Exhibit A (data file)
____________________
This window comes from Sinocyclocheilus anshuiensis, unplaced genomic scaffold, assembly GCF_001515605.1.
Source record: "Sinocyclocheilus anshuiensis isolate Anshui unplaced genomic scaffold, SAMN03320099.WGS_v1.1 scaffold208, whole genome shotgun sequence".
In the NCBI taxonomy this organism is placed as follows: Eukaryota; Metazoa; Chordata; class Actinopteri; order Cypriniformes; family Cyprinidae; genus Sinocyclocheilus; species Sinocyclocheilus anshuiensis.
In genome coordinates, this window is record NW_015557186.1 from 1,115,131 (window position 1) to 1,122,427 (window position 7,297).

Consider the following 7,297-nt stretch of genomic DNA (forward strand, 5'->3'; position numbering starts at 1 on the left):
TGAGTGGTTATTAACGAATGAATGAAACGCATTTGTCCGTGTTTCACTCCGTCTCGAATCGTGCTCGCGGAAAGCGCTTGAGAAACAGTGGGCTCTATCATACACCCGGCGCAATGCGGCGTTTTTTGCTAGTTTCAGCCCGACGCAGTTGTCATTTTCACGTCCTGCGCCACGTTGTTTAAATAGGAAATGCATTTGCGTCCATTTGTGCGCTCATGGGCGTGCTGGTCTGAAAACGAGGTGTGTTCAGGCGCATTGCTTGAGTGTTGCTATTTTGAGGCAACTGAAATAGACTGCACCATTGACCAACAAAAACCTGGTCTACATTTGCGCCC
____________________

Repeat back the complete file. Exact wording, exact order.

This window comes from Sinocyclocheilus anshuiensis, unplaced genomic scaffold, assembly GCF_001515605.1.
Source record: "Sinocyclocheilus anshuiensis isolate Anshui unplaced genomic scaffold, SAMN03320099.WGS_v1.1 scaffold208, whole genome shotgun sequence".
In the NCBI taxonomy this organism is placed as follows: Eukaryota; Metazoa; Chordata; class Actinopteri; order Cypriniformes; family Cyprinidae; genus Sinocyclocheilus; species Sinocyclocheilus anshuiensis.
In genome coordinates, this window is record NW_015557186.1 from 1,115,131 (window position 1) to 1,122,427 (window position 7,297).

Consider the following 7,297-nt stretch of genomic DNA (forward strand, 5'->3'; position numbering starts at 1 on the left):
TGAGTGGTTATTAACGAATGAATGAAACGCATTTGTCCGTGTTTCACTCCGTCTCGAATCGTGCTCGCGGAAAGCGCTTGAGAAACAGTGGGCTCTATCATACACCCGGCGCAATGCGGCGTTTTTTGCTAGTTTCAGCCCGACGCAGTTGTCATTTTCACGTCCTGCGCCACGTTGTTTAAATAGGAAATGCATTTGCGTCCATTTGTGCGCTCATGGGCGTGCTGGTCTGAAAACGAGGTGTGTTCAGGCGCATTGCTTGAGTGTTGCTATTTTGAGGCAACTGAAATAGACTGCACCATTGACCAACAAAAACCTGGTCTACATTTGCGCCC